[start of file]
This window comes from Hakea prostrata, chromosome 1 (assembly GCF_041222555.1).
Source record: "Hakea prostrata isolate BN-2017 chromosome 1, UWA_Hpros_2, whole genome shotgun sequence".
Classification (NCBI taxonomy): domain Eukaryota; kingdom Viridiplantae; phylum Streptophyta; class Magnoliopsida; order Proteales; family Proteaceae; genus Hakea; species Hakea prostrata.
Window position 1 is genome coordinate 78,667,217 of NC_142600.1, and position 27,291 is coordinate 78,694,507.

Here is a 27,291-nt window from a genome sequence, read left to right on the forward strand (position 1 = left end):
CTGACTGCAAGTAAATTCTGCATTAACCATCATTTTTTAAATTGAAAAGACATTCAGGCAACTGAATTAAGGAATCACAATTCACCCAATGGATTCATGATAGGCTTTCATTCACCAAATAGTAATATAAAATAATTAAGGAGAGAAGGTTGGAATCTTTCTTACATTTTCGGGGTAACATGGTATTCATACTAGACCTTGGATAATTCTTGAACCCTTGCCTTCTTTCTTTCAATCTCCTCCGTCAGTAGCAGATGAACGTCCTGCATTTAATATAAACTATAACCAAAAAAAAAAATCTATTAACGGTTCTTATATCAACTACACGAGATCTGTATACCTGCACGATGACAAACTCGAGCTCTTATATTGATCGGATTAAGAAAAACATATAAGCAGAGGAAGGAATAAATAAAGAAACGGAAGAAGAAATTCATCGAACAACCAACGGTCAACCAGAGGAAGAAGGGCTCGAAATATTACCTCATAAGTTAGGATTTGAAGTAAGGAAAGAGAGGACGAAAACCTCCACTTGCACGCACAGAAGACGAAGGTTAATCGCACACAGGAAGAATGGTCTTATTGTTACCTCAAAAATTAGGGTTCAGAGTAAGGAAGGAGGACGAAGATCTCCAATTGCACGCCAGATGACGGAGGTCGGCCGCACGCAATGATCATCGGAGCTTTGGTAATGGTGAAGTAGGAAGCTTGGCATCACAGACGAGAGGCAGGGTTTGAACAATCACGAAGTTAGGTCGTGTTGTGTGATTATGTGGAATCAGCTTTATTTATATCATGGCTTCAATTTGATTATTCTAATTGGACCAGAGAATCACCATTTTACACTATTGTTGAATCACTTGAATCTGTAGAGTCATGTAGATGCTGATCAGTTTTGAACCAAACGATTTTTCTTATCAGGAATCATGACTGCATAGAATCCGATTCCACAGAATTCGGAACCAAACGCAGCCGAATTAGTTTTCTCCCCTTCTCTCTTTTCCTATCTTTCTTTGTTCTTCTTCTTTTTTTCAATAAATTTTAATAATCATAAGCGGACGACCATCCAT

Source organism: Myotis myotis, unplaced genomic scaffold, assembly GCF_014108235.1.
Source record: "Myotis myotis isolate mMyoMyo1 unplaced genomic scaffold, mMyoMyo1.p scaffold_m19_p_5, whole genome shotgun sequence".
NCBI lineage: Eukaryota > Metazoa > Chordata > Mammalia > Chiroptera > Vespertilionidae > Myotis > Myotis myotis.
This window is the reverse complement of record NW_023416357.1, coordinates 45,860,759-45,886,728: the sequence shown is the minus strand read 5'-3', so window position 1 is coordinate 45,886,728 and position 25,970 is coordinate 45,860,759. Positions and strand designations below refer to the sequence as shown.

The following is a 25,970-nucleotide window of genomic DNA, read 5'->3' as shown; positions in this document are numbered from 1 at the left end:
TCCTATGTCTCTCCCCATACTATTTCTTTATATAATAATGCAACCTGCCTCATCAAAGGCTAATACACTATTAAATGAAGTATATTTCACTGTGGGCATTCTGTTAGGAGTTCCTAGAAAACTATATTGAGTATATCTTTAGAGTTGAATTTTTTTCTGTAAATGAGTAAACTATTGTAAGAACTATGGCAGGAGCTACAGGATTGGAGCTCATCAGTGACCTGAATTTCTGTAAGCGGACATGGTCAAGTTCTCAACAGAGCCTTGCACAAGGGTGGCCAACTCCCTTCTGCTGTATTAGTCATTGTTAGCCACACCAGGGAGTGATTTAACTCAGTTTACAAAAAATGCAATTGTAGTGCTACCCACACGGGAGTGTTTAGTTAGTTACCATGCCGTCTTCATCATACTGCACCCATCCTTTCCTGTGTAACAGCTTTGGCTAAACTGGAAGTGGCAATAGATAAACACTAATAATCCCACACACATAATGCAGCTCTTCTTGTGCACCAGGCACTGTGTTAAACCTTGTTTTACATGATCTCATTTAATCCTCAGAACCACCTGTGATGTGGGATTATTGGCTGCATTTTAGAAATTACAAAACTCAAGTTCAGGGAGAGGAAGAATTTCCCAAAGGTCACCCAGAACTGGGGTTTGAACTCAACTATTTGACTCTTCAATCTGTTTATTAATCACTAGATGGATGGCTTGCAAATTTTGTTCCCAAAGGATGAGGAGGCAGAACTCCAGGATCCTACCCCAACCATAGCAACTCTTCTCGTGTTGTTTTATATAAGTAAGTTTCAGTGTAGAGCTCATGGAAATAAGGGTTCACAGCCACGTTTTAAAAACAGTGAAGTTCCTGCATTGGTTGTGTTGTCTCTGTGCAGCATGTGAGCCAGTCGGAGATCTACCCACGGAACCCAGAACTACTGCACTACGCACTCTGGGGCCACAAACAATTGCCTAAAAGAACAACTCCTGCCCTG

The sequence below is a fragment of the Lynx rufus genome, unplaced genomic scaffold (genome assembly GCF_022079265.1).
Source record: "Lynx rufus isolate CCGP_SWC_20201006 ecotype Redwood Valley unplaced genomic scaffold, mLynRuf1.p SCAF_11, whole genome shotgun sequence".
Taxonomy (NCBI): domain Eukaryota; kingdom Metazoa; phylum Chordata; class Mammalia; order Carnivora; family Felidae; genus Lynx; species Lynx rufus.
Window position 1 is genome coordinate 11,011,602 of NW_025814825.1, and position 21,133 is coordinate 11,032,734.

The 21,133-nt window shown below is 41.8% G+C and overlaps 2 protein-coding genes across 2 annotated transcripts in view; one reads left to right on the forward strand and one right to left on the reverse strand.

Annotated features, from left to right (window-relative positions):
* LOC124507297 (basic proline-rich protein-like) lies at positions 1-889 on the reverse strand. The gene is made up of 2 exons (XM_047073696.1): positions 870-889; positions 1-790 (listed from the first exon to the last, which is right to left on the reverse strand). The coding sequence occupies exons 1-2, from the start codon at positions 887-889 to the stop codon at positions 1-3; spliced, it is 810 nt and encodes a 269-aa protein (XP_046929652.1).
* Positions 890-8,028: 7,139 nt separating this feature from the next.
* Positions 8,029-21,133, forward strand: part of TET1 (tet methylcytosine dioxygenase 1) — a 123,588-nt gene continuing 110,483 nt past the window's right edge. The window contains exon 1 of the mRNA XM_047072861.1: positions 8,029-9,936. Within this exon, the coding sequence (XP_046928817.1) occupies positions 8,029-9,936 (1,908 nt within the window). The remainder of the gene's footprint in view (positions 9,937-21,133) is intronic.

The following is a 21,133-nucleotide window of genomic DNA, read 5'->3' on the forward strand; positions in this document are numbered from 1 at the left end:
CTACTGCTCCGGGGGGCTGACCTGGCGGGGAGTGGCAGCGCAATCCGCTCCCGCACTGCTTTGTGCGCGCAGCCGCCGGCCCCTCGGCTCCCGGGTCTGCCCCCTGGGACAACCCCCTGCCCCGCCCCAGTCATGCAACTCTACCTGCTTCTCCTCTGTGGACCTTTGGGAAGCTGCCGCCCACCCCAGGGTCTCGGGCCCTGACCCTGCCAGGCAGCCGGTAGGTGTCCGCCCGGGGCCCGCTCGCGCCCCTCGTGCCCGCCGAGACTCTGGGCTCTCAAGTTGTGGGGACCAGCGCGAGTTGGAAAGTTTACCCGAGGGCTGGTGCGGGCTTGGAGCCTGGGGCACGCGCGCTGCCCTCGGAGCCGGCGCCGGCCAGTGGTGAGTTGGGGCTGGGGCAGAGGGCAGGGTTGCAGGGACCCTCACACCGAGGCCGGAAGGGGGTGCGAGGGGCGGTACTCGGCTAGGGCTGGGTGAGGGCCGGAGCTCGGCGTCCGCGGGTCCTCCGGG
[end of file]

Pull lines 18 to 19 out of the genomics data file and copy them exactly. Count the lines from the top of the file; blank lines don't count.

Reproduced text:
Annotated features, from left to right (window-relative positions):
* LOC124507297 (basic proline-rich protein-like) lies at positions 1-889 on the reverse strand. The gene is made up of 2 exons (XM_047073696.1): positions 870-889; positions 1-790 (listed from the first exon to the last, which is right to left on the reverse strand). The coding sequence occupies exons 1-2, from the start codon at positions 887-889 to the stop codon at positions 1-3; spliced, it is 810 nt and encodes a 269-aa protein (XP_046929652.1).